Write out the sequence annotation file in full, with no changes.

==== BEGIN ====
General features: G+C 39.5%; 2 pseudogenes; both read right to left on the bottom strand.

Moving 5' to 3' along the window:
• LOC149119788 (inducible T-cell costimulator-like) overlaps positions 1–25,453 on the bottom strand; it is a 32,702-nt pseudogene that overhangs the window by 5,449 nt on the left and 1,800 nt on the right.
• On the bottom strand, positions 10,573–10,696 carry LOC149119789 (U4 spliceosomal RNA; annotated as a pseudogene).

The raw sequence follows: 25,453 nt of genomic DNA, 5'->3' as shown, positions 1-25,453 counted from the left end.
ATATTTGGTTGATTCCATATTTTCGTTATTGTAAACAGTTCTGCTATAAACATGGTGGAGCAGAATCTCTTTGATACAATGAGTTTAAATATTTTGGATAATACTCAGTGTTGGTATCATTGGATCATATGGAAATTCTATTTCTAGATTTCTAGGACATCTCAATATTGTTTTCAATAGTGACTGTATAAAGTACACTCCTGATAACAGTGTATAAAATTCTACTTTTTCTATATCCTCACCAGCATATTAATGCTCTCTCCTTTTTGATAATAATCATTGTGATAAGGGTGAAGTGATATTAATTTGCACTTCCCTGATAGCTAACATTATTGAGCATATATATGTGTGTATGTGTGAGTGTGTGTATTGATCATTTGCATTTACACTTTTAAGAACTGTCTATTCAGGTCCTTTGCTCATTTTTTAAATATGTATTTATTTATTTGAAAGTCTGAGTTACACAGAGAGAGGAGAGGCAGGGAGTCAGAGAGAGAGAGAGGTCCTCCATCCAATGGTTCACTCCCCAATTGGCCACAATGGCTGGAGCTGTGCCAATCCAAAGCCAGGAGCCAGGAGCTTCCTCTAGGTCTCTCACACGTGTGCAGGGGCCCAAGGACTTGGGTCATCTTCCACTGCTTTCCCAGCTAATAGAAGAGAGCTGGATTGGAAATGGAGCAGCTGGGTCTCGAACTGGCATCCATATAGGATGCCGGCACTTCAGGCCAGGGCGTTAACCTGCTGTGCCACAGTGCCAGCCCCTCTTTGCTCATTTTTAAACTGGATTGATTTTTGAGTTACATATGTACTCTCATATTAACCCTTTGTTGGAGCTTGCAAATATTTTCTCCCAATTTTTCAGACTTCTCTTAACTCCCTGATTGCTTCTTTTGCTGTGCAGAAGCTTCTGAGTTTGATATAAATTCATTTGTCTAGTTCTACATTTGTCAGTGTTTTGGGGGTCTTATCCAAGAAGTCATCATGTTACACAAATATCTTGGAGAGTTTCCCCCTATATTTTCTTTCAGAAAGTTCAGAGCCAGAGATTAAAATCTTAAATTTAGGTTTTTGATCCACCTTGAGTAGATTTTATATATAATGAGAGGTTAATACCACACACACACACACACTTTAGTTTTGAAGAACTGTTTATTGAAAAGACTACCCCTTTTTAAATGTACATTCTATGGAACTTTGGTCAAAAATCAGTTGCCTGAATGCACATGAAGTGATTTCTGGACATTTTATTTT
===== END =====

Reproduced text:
General features: G+C 39.5%; 2 pseudogenes; both read right to left on the bottom strand.

Moving 5' to 3' along the window:
• LOC149119788 (inducible T-cell costimulator-like) overlaps positions 1–25,453 on the bottom strand; it is a 32,702-nt pseudogene that overhangs the window by 5,449 nt on the left and 1,800 nt on the right.
• On the bottom strand, positions 10,573–10,696 carry LOC149119789 (U4 spliceosomal RNA; annotated as a pseudogene).

The raw sequence follows: 25,453 nt of genomic DNA, 5'->3' as shown, positions 1-25,453 counted from the left end.
ATATTTGGTTGATTCCATATTTTCGTTATTGTAAACAGTTCTGCTATAAACATGGTGGAGCAGAATCTCTTTGATACAATGAGTTTAAATATTTTGGATAATACTCAGTGTTGGTATCATTGGATCATATGGAAATTCTATTTCTAGATTTCTAGGACATCTCAATATTGTTTTCAATAGTGACTGTATAAAGTACACTCCTGATAACAGTGTATAAAATTCTACTTTTTCTATATCCTCACCAGCATATTAATGCTCTCTCCTTTTTGATAATAATCATTGTGATAAGGGTGAAGTGATATTAATTTGCACTTCCCTGATAGCTAACATTATTGAGCATATATATGTGTGTATGTGTGAGTGTGTGTATTGATCATTTGCATTTACACTTTTAAGAACTGTCTATTCAGGTCCTTTGCTCATTTTTTAAATATGTATTTATTTATTTGAAAGTCTGAGTTACACAGAGAGAGGAGAGGCAGGGAGTCAGAGAGAGAGAGAGGTCCTCCATCCAATGGTTCACTCCCCAATTGGCCACAATGGCTGGAGCTGTGCCAATCCAAAGCCAGGAGCCAGGAGCTTCCTCTAGGTCTCTCACACGTGTGCAGGGGCCCAAGGACTTGGGTCATCTTCCACTGCTTTCCCAGCTAATAGAAGAGAGCTGGATTGGAAATGGAGCAGCTGGGTCTCGAACTGGCATCCATATAGGATGCCGGCACTTCAGGCCAGGGCGTTAACCTGCTGTGCCACAGTGCCAGCCCCTCTTTGCTCATTTTTAAACTGGATTGATTTTTGAGTTACATATGTACTCTCATATTAACCCTTTGTTGGAGCTTGCAAATATTTTCTCCCAATTTTTCAGACTTCTCTTAACTCCCTGATTGCTTCTTTTGCTGTGCAGAAGCTTCTGAGTTTGATATAAATTCATTTGTCTAGTTCTACATTTGTCAGTGTTTTGGGGGTCTTATCCAAGAAGTCATCATGTTACACAAATATCTTGGAGAGTTTCCCCCTATATTTTCTTTCAGAAAGTTCAGAGCCAGAGATTAAAATCTTAAATTTAGGTTTTTGATCCACCTTGAGTAGATTTTATATATAATGAGAGGTTAATACCACACACACACACACACTTTAGTTTTGAAGAACTGTTTATTGAAAAGACTACCCCTTTTTAAATGTACATTCTATGGAACTTTGGTCAAAAATCAGTTGCCTGAATGCACATGAAGTGATTTCTGGACATTTTATTTT